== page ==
Episode guide

1:10 – Early interest in electronics. 

1:54 – Did an apprenticeship in radio and TV and several tech courses.

3:06 – Joined AWA’s ADDL division in 1967.

5:15 – Outgrowing AWA Microelectronics’ Rydalmere site. Started investigating a new facility in 1986. The company locates a site at Lend Lease’s Australia Centre Technology Park, Homebush Bay. 

8:10 – AWA starts to implode and the company looks to sell off some of its divisions. “Eventually it came to us in 1996.”

10 – Designing and building for DSTO, universities, hearing implants and pacemakers. Made circuits for Cochlear for 25 years. “When I look back on it, we were leading the world.”

11:30 – Quality Semiconductor buys AWAM. They are made to get out of medical electronics. “That hurt.”

12:00 – QSI merges with IDT.

13:50 – IDT starts closing their US foundries. Things started going south again in 2000.

15:20 – Peregrine Semiconductor buys in and silicon-on-sapphire enters the picture at Sydney.

16:50 – The 1990s. Victorian premier John Brumby asks if they want to relocate. 

19:20 – Intel courts Australian governments. “That whole thing went nowhere.”

23:15 – The 2000s. “We made Peregrine quite successful.” 

24:50 – Making VGA chips in big volumes and working the midnight to midday shift to get it done.

26:40 – Back to the Peregrine era and having to find work again, then finding RF switches for the global mobile phone market.

30:08 – Being asked to close in 2008 and having to find a new home for the team.

31:55 – Investing $30 million to build “fab three” in 2010. 

32:55 – Different roles within Silanna and its precursors.

36:25 – The Mars Rover.

37:56 – Contributing to the early days of UNSW’s quantum computing effort. Designing a new voltage pulse generator able to operate at very cold temperatures.

39:36 – Designing low-noise amplifiers for the Square Kilometre Array.

40:52 – The Picofab at University of Adelaide and expertise in gallium oxide.

44:25 – The sorts of capital investments needed to make semiconductors.

46:10 – Being told they have to make way for the Metro in October 2019. “Is this some sort of April Fools joke?”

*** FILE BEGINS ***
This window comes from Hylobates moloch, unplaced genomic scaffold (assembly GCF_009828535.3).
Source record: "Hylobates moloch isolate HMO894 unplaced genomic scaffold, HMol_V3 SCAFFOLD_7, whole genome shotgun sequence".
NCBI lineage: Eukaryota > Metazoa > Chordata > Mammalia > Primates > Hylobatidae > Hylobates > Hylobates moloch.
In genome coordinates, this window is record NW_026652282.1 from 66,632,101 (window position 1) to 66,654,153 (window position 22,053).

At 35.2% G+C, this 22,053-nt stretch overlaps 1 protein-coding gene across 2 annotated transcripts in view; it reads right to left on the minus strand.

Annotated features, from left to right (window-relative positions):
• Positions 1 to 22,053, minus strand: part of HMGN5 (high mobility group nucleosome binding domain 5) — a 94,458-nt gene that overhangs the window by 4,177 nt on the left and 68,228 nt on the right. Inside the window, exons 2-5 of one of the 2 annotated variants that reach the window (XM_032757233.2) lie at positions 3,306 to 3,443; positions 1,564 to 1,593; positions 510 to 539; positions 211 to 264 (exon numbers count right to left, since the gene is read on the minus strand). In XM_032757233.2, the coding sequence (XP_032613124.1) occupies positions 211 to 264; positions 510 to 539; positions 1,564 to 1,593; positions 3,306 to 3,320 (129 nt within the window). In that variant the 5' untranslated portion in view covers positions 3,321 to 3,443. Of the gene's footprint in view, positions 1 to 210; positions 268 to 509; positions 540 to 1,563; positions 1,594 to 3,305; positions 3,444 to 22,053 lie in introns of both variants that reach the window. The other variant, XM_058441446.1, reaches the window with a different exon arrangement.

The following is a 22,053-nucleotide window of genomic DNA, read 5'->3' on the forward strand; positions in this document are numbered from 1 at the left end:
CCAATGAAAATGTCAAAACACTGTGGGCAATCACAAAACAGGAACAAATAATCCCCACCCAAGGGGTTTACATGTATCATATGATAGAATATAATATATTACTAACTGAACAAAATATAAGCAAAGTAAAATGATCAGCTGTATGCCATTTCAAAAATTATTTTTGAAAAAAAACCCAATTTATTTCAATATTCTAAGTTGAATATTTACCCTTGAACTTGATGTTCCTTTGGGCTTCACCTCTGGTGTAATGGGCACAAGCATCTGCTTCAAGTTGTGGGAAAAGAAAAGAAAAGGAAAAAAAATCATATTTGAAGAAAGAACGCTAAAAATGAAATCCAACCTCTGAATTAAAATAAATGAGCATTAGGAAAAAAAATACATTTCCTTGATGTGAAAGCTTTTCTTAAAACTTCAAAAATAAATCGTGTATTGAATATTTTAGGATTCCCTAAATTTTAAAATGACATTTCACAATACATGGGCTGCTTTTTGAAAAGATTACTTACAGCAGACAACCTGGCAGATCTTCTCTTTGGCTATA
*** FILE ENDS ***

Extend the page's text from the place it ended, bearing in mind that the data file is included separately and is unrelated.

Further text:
47:02 – The lack of understanding from government.

49:50 – The cruel irony of the NSW semiconductor industry report.

51:08 – “These things take years and years of planning, not 18 months. Not knocking on your door and saying ‘18 months and you’ve got to get out.’”

53:30 – Chips and geopolitics.

55:40 – Lessons from his career. The first is “The factor of pi” in planning.

58:30 – “Australia is not willing to accept risk,” whereas the US is “quite happy to fund ten projects and have nine fail.”

62:08 – Barry Jones’s visit to the foundry.

63:02 – Failure is a normal part of life and of technological progress, but you need to have a plan B.

64:35 – There is an ANZSIC code for brothels but not for the semiconductor industry. “That’s what they think of us.”

65:55 – What Australia needs to develop more high-tech manufacturing companies.

67:18 – The surprising industrial and educational impacts of having a fab around. 

69:40 – Which federal politician is going to champion the semiconductor industry in Australia? 

71 – Compound semiconductors and their relevance to Australia.

72:20 – Innovation is all about managing time.

@AuManufacturing and AUS-Semiconductor-Community’s editorial series, Australia’s place in the semiconductor world, is brought to you with the support of ANFF.